Art Trove

Art Trove

AJRAKH

Ajrakh dates back to 4000 years ago from Sindh now practised in Gujarat and some parts of Rajasthan in India. Khartri is one of the oldest family names attached to the tradition. Sets of hand carved wooden blocks are used to print intricate and complex geometric patterns on fabric using natural resist dyes. Modern and speedy techniques of printing and vibrant chemical colours had impacted the popularity of this muted traditional textile. However this Eco friendly ancient craft is once again making its mark on the fashion world.


Organic Screen Print

Screen printing is a form of stencil printing. It can be traced back to Song Dynasty in China. It was an art form meant for the royalty and was adapted into main stream around 1960s.


Vegetable Dye Block Print

Intricately hand carved wooden blocks are used to hand transfer print on linen, cotton and silk fabrics. This slow, simple yet ornamental process of printing can be rooted back to ancient civilizations of China, India and Egypt. The artist creates the print using repetitive patterns. The dyes used are mostly plant or natural resource based.


Tangaliya

Tangaliya is a 700 year old indigenous handwoven textile made by the Dangasia community of Gujarat in India. While being woven on the pit loom a contrast colour thread is knotted with the warp to create the effect of raised dots. These raised dots come together to form interesting patterns like birds, circles, triangles, etc.


Banarasi

Banarasi weave is named after its place of crafting i.e. banaras. Age old practises of weaving beautiful floral and geometric patterns using cotton, silk, pure metal zari on wodden pit looms make this textile a very sought after product. The royal families of ancient India extensively used this fabric making it a fabric for royalties. Banarasi weave fabric may now be available to many but it still spells royalty in every thread.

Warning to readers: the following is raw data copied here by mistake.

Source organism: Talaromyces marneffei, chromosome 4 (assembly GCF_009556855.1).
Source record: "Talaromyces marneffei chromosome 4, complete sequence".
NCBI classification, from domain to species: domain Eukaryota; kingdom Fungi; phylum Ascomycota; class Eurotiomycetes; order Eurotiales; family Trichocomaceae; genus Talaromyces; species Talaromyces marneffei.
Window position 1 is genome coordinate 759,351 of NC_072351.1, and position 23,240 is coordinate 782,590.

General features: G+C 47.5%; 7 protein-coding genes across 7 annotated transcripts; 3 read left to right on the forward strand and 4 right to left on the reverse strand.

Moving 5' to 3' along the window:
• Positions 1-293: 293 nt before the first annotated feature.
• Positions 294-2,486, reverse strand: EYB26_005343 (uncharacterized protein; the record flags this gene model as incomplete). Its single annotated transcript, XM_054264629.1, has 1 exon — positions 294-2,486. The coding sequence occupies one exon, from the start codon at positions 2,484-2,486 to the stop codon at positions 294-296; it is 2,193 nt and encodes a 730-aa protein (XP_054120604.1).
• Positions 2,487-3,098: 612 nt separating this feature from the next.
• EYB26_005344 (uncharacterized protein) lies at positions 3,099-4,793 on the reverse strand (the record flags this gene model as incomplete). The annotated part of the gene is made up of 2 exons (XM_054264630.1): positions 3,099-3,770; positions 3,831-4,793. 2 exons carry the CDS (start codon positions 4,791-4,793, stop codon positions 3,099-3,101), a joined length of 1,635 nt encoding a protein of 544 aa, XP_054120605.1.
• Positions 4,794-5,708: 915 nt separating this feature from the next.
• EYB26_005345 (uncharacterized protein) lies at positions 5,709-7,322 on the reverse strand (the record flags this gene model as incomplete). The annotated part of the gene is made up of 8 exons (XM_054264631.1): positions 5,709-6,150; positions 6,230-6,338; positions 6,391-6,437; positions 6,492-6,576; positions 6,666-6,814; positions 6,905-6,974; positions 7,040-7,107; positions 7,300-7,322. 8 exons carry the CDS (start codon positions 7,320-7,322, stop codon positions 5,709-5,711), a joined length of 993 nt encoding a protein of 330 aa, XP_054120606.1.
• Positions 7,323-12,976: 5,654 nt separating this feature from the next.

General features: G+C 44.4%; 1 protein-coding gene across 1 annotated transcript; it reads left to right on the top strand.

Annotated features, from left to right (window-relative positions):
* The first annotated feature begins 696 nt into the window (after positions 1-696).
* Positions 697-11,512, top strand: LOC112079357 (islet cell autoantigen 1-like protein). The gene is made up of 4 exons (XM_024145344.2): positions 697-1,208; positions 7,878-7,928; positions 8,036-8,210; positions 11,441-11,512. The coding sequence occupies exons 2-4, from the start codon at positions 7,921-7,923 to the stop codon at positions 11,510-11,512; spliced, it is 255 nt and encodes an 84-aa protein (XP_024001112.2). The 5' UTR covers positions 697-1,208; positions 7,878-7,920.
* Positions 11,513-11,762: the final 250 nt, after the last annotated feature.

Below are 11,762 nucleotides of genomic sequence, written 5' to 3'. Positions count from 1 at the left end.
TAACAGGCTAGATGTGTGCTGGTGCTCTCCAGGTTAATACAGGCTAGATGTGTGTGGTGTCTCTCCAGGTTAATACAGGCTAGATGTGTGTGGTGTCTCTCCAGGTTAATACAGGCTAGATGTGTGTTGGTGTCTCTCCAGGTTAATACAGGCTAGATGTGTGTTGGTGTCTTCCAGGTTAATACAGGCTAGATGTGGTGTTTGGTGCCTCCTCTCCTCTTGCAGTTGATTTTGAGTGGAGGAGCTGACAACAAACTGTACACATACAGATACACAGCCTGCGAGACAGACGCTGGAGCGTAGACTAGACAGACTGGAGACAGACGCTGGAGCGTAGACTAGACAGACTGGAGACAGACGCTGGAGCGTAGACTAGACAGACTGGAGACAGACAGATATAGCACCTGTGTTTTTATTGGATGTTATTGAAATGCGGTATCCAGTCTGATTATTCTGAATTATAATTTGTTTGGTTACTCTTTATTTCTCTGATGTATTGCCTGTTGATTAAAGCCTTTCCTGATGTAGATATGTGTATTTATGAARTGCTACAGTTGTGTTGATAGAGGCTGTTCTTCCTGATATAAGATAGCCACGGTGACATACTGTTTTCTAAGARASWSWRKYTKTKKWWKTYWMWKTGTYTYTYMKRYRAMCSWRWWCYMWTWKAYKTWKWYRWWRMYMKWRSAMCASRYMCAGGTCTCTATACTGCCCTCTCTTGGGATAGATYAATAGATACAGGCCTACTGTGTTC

Ikat

Ikat is the tedious art of formings patterns and designs on a fabric by tie dyeing the yarn and then placing it on a loom and weaving the cloth. Double ikat is where the warp and weft are both tie dyed before weaving. It is a more complex and time consuming technique than single ikat. Many parts of India have their own indegenious ikat weving techniques, like Pochampally from Telengana (is a double ikat), Sambalpuri from Orissa, Patola from Gujarat (one of the rarest forms of double ikat).


Mashru

This is a mixed fabric with a woven stripe or zigzag pattern. The warp and weft used were of two differrent materials ( silk and cotton, cotton and linen, silk and wool or wool and cotton) in different colours. One reason for the popularity of this fabric was Islam. Since Islam does not allow men to wear pure silk, mashru (literally meaning permitted) became very popular.


Assam Weave

Traditional assamese weaving can be dated back to the 10th and 11th century. Community weaving and creation of beautiful patterns of flora and fauna, peacocks, rhinos, jaapi (traditional assamese hat) on muga silk, eri silk, and ahimsa silk. Muga silk is the most popular silk from assam. It has a beuatiful natural golden colour and is know for its durability often out living the owner.


Bagh Printing

Bagh Print is a traditional hand block print with natural colours, an Indian Handicraft practised in Bagh, Dhar district in Madhya Pradesh, India. Its name is derived from the village Bagh on the banks of the Bagh River. Bagh print fabric with replicated geometric and floral compositions with vegetable colours of red and black. In this printing technique the cloth used is cotton and silk cloth which are subject to treatment of a blend of corroded iron fillings, alum and Alizarin. The designs are patterned by skilled artisans. On completion of the printing process, the printed fabric is subject to repeated washing in the flowing waters of the river and then dried in the sun for a specific period to obtain the fine luster.